No data on suicides across India since 2015; number of claim rejections far exceeded number of cases approved in 2016-18
Over the last four years, the number of farmer suicides has doubled in Maharashtra — from 6,268 farmer suicides between 2011 and 2014, to 11,995 between 2015 to 2018, according to an Right To Information (RTI) reply by the Maharashtra revenue department.
A lofty insurance scheme initiated in December 2018 for farmers does not cover suicides thereby defeating its very purpose. And this may just be the tip of the iceberg.
Even the paltry compensation of Rs 1 lakh is being denied to many farmer families. For example, in 2014, 1,358 farmer families received the compensation, while 674 cases were rejected. In 2018, the number of rejections increased to 1,050 and cases approved fell to 1,330.
Among all the divisions in Maharashtra, Amravati has recorded the highest number of suicides over the years and, is known to be the worst drought-affected area in the state. Amravati is part of the Vidarbha region which has seen farmer suicides for decades now. While a majority of cases of compensation have been rejected here, in both 2016 and 2018, the number of rejections far exceeded the number of cases approved.
Data shows that in 2016, while 465 cases for compensation were approved, 541 cases were rejected. Similarly, in 2018, while 398 cases for compensation were approved, 454 cases were rejected. It is the police that registers a death as a suicide. Further, only the families aware or informed about the compensation process apply for it before the relevant authority.
“The criteria for rejections are ambiguous and it depends entirely on the whims of the committee that decides if the claim fulfills the compensation criteria. Sadly, most of the committees are insensitive to the situation of farmers,” said Mumbai-based activist Jeetendra Ghadge, who made the RTI query.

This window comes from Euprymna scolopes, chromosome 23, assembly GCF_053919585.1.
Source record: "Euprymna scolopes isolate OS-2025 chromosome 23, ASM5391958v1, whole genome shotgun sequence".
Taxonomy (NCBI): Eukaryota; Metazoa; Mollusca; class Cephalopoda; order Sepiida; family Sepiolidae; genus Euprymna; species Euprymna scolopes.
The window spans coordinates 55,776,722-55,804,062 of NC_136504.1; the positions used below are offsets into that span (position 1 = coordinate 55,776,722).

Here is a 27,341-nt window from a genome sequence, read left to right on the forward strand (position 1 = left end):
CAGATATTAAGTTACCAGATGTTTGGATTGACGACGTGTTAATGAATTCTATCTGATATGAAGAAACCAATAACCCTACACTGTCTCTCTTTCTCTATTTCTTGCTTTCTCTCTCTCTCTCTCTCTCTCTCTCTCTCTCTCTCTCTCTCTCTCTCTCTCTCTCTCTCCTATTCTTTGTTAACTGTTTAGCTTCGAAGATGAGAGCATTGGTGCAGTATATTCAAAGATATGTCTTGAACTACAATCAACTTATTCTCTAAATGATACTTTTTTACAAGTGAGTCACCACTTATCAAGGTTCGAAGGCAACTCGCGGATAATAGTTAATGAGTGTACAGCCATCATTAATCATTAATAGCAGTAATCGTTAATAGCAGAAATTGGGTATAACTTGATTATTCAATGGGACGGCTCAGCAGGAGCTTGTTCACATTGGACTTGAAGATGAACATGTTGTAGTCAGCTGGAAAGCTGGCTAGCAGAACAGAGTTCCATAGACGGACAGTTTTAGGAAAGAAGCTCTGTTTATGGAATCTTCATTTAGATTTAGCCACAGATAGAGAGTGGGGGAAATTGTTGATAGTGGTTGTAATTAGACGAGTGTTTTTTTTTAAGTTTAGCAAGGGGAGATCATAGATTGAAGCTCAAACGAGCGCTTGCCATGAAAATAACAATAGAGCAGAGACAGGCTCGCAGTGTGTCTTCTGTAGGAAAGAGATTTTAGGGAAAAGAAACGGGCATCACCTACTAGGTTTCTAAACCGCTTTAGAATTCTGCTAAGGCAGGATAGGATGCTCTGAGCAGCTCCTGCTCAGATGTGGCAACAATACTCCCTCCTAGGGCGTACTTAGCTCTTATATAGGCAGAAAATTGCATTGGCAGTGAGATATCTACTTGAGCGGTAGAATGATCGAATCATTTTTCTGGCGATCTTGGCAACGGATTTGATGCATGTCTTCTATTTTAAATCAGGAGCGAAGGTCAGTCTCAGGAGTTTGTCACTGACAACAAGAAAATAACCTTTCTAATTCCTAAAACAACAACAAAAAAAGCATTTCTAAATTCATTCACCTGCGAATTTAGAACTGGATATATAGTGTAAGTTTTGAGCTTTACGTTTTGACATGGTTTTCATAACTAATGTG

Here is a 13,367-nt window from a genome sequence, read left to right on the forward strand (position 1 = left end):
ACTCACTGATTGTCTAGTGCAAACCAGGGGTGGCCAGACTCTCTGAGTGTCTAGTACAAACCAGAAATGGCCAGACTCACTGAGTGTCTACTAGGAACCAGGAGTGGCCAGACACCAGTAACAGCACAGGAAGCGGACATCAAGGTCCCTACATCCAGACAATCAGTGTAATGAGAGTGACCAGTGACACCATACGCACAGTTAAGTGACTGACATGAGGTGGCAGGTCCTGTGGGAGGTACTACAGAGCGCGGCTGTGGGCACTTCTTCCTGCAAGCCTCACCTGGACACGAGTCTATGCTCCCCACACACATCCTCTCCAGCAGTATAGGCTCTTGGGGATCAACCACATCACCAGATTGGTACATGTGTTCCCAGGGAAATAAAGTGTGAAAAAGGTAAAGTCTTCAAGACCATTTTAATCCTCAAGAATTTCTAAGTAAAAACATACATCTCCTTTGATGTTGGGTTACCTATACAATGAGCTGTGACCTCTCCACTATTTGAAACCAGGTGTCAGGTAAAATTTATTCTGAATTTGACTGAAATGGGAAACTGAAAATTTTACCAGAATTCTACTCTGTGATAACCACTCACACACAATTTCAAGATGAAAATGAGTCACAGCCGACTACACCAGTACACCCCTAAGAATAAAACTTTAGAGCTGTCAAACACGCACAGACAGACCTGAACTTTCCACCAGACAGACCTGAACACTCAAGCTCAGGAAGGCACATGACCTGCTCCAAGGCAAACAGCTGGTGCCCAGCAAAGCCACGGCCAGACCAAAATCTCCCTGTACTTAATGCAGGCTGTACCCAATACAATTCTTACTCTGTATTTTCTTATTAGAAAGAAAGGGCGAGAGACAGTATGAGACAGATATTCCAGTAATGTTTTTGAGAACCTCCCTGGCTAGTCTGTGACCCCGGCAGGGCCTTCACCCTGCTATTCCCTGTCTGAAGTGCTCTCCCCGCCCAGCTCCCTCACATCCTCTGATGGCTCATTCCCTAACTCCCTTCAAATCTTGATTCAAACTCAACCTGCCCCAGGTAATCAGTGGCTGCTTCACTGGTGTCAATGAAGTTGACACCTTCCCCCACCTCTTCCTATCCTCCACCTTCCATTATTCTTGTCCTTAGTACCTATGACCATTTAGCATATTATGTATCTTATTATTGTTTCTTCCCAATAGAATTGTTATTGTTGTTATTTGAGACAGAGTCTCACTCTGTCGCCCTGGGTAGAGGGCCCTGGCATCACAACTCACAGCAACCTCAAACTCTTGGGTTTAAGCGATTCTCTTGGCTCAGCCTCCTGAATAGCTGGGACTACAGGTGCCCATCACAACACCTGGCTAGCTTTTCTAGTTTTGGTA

It may be recalled that in March 2015, then state Revenue Minister Eknath Khadse had announced an increase in compensation from Rs 1 lakh to Rs 5 lakh. He also announced a life insurance policy that would cover all farmers.
An RTI query on the same reveals that the decision on Khadse’s announcement is still pending. In regards to the life insurance scheme, the state government initiated the ‘Gopinath Munde Accident Insurance scheme’ on December 1, 2018, states the RTI reply.
“Sadly, when examined closely, the circular only covers ‘accidents’ and does not mention the word ‘suicide’,” says Ghadge. He adds that this “defeated the very purpose of the insurance scheme”.
“The situation of farmers in Maharashtra, just like farmers across the country, has only worsened. Loan waivers or crop insurance don't seem to work. Besides, when it comes to rehabilitation of the family whose member has committed suicide, the government seems to reject majority of the proposals for compensation revealing the level of insensitivity,” says Ghadge.
Statistics on “deaths by suicide” are available with the National Crime Records Bureau (NCRB), but only till 2015. The 2016 NCRB data on deaths no more mentions suicides, and no other official data on suicides has been released since then.
An RTI query to the police department in Maharashtra’s Sangli district revealed that 1,988 farmers committed suicide between January 2011 and October 2015, but only 39 cases were attributed to the debt burden.
Further, of the 39 cases, only 18 families have received compensation from the state.
Official records reveal reasons for the suicides to be “mental disorders”, “family problems” or “alcoholism” — these reasons are key during government decisions to grant compensation for suicides.
However, attributing hundreds of suicide cases to “unknown reason” raises doubts about the authenticity of the probe, sincerity of the police as well as the revenue administration in mitigating the distress of farmers.
Several indications point to the state’s lack of readiness to provide relief, hinting at possible under-reporting of farm distress or poor probe into the suicides. “The situation must be manifold worse in the drought-hit areas. There is a huge disconnect between the political and the administrative machinery,” says Mr Ghadge.
“Officials have little empathy for farmers and are simply insensitive to their needs. Even if there is political will, it does not percolate down to the officials who systematically thwart the system depriving it of any solution,” adds Ghadge.
Solutions can’t be restricted to Minimum Support Prices or state buy-backs. There is an urgent need to raise awareness and educate the farmer.
“Look at most farmers who are ignorant and stick to traditional farming patterns. If one sells a good crop, the rest of them start to grow the same in the next season, and concurrently suffer losses due to an excess in supply and fall in prices,” says Ghadge, who farms at his uncle’s plot in Pune district.
Along with educating the farmer, the state must ensure that the demand constantly exceeds the supply. Also, bureaucrats should be sensitised towards the farmers’ needs, failing which the disconnect between the villages and the rest of India will persist.
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